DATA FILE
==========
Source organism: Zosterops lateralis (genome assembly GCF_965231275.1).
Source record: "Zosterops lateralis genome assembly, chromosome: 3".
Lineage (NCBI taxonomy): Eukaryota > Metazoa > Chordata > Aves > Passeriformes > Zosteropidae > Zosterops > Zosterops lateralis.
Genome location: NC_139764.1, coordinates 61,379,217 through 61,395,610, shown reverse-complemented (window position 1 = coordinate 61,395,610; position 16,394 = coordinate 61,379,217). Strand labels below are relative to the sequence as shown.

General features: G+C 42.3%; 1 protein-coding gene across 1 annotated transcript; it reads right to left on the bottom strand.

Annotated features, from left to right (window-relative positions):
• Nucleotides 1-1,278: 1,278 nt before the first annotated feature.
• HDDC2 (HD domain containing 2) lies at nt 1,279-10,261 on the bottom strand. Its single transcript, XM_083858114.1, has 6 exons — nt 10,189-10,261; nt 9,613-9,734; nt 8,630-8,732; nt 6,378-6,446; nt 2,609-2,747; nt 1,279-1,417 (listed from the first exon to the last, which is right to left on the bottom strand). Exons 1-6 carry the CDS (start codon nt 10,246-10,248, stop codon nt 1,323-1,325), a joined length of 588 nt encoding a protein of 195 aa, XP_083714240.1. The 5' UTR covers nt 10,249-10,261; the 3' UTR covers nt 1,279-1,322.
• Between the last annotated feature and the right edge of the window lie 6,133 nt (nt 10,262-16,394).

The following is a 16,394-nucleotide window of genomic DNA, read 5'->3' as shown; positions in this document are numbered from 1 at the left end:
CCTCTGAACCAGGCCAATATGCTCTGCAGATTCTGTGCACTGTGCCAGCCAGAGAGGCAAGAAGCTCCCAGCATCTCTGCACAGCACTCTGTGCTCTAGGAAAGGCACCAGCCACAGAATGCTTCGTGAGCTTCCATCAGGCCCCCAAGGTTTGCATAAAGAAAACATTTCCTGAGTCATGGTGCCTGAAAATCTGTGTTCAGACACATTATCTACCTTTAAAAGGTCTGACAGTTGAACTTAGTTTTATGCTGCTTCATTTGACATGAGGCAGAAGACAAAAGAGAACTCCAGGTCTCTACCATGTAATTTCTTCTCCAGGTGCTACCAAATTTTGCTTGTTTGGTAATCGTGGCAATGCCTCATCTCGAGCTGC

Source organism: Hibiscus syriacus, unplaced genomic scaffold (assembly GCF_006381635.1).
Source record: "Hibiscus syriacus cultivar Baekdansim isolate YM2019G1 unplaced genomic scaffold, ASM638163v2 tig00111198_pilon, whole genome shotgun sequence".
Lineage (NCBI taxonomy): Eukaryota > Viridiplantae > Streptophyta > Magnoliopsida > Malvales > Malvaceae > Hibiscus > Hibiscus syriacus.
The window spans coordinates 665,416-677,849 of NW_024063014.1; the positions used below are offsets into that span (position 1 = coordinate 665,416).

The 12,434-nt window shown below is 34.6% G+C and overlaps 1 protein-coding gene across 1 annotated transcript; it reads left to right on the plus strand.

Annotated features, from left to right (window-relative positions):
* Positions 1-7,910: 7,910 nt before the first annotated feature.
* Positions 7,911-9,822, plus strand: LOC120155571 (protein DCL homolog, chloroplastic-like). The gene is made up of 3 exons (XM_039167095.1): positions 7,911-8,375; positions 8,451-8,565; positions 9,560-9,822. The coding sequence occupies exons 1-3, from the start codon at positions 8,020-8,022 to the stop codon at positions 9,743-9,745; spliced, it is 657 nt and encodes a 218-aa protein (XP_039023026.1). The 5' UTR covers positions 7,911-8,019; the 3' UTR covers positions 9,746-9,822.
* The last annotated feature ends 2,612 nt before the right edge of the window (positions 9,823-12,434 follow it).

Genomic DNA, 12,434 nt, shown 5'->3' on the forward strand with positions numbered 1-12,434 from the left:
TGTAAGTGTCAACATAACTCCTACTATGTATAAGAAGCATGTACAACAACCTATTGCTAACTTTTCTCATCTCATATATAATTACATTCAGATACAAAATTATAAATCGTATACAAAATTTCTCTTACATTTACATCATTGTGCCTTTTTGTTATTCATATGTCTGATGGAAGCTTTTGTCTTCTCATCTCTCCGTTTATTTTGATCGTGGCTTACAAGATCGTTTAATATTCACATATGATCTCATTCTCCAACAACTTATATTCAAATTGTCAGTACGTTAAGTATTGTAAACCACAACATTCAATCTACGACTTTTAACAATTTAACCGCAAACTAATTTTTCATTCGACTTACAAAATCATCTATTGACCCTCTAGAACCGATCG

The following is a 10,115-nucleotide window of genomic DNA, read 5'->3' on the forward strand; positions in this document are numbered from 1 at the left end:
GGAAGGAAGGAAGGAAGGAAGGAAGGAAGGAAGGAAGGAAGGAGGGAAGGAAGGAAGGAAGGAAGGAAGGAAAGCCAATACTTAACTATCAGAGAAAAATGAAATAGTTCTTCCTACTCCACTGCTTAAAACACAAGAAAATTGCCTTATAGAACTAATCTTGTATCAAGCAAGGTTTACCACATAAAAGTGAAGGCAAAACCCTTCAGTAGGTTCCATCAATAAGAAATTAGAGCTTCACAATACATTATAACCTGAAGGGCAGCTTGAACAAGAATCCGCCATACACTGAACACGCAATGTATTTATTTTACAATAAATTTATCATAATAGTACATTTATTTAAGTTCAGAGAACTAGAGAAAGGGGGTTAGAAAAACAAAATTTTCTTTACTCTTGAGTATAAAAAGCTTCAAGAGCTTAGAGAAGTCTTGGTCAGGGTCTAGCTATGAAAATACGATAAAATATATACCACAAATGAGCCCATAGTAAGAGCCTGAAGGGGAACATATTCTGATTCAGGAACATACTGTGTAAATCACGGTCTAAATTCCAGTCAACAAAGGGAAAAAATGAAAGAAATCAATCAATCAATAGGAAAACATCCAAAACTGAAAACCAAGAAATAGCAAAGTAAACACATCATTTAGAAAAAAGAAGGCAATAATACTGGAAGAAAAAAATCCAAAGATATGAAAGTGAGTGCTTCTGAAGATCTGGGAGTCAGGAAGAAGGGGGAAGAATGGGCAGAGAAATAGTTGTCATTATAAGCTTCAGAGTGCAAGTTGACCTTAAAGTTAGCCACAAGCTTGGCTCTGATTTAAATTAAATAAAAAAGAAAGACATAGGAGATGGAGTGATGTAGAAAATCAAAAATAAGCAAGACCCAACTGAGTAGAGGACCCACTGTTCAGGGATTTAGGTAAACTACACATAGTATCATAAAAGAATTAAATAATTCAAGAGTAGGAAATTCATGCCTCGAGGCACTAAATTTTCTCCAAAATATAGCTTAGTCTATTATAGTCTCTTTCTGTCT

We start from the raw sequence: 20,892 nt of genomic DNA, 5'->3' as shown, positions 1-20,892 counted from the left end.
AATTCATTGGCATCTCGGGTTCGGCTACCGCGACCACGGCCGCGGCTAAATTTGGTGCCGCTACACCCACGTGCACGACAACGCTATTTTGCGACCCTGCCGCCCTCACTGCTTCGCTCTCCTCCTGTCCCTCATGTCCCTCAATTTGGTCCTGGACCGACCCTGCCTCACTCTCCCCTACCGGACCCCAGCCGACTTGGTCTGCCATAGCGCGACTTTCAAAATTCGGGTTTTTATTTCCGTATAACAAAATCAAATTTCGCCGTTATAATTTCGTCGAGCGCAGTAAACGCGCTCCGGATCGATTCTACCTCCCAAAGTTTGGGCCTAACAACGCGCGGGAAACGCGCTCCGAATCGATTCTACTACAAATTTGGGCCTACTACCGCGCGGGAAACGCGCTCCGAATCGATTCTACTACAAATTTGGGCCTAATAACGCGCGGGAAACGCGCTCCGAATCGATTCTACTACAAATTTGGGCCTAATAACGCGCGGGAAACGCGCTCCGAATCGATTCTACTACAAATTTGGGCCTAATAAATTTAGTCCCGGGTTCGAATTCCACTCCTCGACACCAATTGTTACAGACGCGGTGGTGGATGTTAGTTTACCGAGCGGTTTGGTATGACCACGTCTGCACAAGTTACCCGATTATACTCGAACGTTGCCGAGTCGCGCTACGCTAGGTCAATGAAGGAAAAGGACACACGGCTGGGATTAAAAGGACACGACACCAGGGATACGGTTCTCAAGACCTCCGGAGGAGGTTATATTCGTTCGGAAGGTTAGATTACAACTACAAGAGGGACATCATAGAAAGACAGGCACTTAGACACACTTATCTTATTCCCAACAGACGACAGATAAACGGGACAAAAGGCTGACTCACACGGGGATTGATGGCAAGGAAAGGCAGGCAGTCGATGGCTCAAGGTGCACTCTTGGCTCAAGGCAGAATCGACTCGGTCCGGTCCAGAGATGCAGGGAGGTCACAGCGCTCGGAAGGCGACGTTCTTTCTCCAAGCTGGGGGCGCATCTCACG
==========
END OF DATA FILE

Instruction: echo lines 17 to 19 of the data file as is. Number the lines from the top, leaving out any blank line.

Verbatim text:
Annotated features, from left to right (window-relative positions):
* Positions 1-7,910: 7,910 nt before the first annotated feature.
* Positions 7,911-9,822, plus strand: LOC120155571 (protein DCL homolog, chloroplastic-like). The gene is made up of 3 exons (XM_039167095.1): positions 7,911-8,375; positions 8,451-8,565; positions 9,560-9,822. The coding sequence occupies exons 1-3, from the start codon at positions 8,020-8,022 to the stop codon at positions 9,743-9,745; spliced, it is 657 nt and encodes a 218-aa protein (XP_039023026.1). The 5' UTR covers positions 7,911-8,019; the 3' UTR covers positions 9,746-9,822.